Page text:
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Nutrition for PMS: Part 2

Nutrition for PMS: Part 2

In Nutrition for PMS: Part 1, our Holistic Living columnist, Veronica Qubrossi, explored a few tips for helping to alleviate symptoms of PMS. Here we’ll dive deeper into specific foods to support PMS.

You may already know that foods like sugar, caffeine, alcohol and excessive salt intake may worsen PMS symptoms — but did you also know that there are foods that can help alleviate symptoms? Below are my top 8 foods to help reduce PMS symptoms.

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Cruciferous Vegetables

The family of cruciferous vegetables includes broccoli, cauliflower, Brussels sprouts, kale, cabbage and bok choy. These superfoods contain compounds called indoles, which promote the breakdown of estrogen in the liver and facilitate increased excretion of estrogen metabolites in the urine and feces. A well-functioning liver and balanced hormones are both key to resolving PMS symptoms.

 How To Use: Most of us are familiar with steamed or raw broccoli and cauliflower, but don’t be afraid to branch out a little! Make a cauliflower pizza crust, some kale chips, or an Asian-inspired stir-fry with bok choy.

Oily Fish

Oily fish such as salmon, sardines, and herring contain essential fats that have been shown to decrease PMS symptoms by improving mood and reducing pain. These fish also contain Vitamins A and D, and deficiency of both of these vitamins has been linked to an increase in PMS symptoms and heavier periods.

How To Use: Mash up sardines with lemon and parsley for a rustic spread, and enjoy on some veggie chips.


Berries as a group contain high amounts of Vitamin C and bioflavonoids both of which assist in relieving the discomfort of breast swelling. Also important, berries are high in fibre. Fibre assists in carrying excess hormones out of the body, which can help ensure more balanced hormone levels.

How To Use: Just as they are!

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Peppermint, basil, oregano, rosemary, thyme, lemon balm and all other varieties of mint have an affinity for toning the nervous system, which may help lessen anxiety and stabilize mood swings.  

How To Use: Lemon balm and/or Holy Basil (Tulsi) make a delicious tea infusion to sip before bed. Of course, you can chop fresh mint and use it to garnish your dishes, or use the dried herbs to flavour dressings.

Colourful Starchy Vegetables

Carbohydrate consumption during the premenstrual period may help to reduce cravings. However, you want to be mindful of the carbohydrates you’re choosing, as refined grains and sugars may actually exacerbate cravings. Instead, reach for colourful starchy vegetables like sweet potatoes (not regular potatoes though, as they as they increase blood sugar too rapidly!), winter squashes, parsnips, carrots and beets.

How To Use: My favourite way to enjoy root vegetables is roasted! I personally think root vegetables are most delicious roasted in olive oil, balsamic vinegar, and some minty herbs like parsley, basil and oregano.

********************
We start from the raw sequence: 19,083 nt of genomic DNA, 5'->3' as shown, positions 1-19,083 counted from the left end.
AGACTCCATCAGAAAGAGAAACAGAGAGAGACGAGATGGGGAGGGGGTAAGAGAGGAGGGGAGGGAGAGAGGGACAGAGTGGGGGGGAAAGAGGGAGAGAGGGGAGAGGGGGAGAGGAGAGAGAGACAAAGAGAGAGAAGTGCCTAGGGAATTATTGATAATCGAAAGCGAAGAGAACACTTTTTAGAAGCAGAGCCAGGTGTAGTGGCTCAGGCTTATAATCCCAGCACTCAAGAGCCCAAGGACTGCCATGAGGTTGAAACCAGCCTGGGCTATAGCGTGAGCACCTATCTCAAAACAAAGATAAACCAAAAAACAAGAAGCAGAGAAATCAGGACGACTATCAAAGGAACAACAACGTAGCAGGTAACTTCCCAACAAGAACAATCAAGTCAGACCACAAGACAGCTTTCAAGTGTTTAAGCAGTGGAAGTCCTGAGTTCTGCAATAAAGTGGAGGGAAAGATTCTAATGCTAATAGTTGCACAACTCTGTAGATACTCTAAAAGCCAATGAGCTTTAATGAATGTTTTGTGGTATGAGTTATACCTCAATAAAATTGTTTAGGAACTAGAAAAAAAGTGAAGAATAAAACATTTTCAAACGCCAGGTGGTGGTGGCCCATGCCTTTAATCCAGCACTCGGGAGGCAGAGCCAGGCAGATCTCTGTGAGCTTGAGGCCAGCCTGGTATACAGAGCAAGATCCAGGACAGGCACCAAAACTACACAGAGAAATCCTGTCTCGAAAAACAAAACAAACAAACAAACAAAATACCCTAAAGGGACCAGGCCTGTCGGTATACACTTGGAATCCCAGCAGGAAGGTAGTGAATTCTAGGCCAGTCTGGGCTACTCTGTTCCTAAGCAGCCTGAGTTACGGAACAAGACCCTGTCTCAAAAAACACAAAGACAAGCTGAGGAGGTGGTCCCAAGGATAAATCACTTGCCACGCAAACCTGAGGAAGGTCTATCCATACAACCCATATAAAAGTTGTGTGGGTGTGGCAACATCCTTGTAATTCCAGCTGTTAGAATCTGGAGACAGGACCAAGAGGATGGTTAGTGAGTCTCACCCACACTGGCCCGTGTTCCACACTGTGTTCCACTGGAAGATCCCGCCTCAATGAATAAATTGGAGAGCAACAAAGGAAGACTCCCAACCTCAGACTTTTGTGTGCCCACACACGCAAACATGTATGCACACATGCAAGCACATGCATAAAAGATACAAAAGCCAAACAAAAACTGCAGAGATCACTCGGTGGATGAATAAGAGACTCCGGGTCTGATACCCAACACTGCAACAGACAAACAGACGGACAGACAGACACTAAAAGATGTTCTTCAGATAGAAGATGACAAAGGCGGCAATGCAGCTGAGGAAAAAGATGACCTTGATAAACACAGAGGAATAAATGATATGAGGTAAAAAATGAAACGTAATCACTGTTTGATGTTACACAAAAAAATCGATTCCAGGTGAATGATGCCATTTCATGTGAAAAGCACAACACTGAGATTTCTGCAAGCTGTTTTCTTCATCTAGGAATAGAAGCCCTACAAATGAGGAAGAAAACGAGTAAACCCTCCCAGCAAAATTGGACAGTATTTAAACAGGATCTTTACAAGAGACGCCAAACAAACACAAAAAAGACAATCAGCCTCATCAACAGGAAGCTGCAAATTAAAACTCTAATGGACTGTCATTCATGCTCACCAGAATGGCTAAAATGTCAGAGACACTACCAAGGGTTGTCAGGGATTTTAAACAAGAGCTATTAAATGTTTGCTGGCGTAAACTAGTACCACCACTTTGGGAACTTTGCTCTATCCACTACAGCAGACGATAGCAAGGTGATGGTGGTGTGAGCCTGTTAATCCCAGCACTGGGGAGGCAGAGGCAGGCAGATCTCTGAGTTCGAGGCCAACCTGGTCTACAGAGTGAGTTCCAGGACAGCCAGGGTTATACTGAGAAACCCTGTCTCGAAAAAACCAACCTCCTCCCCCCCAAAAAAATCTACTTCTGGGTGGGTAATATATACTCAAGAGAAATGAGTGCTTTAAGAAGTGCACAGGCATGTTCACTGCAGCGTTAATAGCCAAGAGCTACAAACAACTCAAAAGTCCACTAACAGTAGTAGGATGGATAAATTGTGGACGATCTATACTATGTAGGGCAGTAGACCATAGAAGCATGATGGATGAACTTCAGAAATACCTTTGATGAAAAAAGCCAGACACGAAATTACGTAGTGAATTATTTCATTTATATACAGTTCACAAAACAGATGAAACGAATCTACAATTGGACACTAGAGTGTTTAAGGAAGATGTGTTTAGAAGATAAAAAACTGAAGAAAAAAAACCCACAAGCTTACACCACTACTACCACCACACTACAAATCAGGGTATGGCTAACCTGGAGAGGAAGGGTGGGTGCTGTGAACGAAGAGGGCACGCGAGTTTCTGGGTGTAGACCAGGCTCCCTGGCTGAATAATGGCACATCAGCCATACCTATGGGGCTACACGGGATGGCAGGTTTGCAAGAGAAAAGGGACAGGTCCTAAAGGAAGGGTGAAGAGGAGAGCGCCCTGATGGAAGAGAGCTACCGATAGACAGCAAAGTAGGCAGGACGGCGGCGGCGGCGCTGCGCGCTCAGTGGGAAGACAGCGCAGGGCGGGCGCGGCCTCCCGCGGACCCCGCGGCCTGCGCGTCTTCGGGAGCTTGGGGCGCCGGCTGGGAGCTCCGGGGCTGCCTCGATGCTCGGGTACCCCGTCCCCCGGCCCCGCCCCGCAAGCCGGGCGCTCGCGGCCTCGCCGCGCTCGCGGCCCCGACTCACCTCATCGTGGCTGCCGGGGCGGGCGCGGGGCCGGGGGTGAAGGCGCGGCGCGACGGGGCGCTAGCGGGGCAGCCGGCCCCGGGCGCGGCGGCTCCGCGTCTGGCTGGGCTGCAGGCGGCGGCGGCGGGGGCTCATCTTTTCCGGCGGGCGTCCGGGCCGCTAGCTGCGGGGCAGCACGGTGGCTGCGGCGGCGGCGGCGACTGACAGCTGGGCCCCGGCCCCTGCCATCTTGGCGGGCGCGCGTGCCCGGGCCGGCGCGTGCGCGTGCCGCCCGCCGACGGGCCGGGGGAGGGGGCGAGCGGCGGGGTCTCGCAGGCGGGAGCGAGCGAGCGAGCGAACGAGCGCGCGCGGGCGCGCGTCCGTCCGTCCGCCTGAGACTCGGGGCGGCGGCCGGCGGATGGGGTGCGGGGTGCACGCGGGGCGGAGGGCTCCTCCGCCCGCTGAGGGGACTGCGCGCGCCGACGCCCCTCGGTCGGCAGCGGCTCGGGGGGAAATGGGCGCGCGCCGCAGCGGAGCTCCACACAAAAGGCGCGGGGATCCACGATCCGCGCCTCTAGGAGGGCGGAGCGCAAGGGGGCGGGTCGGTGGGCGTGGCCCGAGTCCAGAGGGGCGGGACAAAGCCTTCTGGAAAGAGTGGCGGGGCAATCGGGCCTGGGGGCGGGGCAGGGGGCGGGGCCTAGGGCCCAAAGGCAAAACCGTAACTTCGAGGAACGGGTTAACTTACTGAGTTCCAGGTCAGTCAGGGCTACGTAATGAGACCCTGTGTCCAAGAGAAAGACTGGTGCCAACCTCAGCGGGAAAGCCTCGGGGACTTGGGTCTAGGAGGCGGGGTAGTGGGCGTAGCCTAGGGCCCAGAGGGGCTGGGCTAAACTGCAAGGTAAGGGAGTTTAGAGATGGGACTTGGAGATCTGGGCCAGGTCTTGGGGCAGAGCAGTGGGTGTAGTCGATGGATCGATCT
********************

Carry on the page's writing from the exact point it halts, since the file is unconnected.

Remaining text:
About seven walnuts contains the recommended daily intake of a little known mineral called manganese. Preliminary research shows that manganese consumed in combination with other minerals like magnesium and calcium can lessen PMS symptoms like back pain and mood swings. Walnuts are also a plant-based source of muscle-relaxing magnesium and significant amounts of omega 3s. In addition to their anti-inflammatory nature, omega-3s are also hypothesized to positively affect neurotransmitters and their receptors, and increase the body’s sensitivity to specific cyclical hormones.

How To Use:Walnuts are best stored in the fridge to preserve the beneficial oils. They are delicious on their own as a snack or sprinkled over a salad to add some crunch.

Beef Liver

Your grandmother was wise to push you to eat your liver! Liver contains vitamin A, vitamin D and vitamin B6, which may help stabilize moods and prevent cravings. B6 also aids in reducing water retention and can increase oxygen flow to the brain and other organs, including female reproductive organs. Plus, liver contains some of the most bioavailable iron we can find in food sources! Women’s stores of iron naturally drop as they menstruate each month, so liver is an inexpensive option to ensure an adequate iron intake.

How To Use: Beef liver can be sliced and sautéed in a stir-fry with onions, garlic, and other aromatic vegetables of your choice. Sage and thyme pair wonderfully with liver as well, especially in a pâté.

Tip: If your palate hasn’t learned to love liver yet, this powerhouse food can also be purchased powdered in a capsule form!



Dark chocolate has long been known for it’s significant magnesium content. Magnesium is a mineral that is a cofactor in over 300 different enzymatic reactions within the body that help to regulate everything from digestion to sleep, and energy production to muscle relaxation – all helpful during the premenstrual phase. Additionally, cacao contains a chemical called PEA, or phenethylamine, which creates a feeling of bliss. Couldn’t we all use a moment of bliss?

How To Use: Check out my Chocolate: 10 Ways eBook for some chocolatey inspiration!

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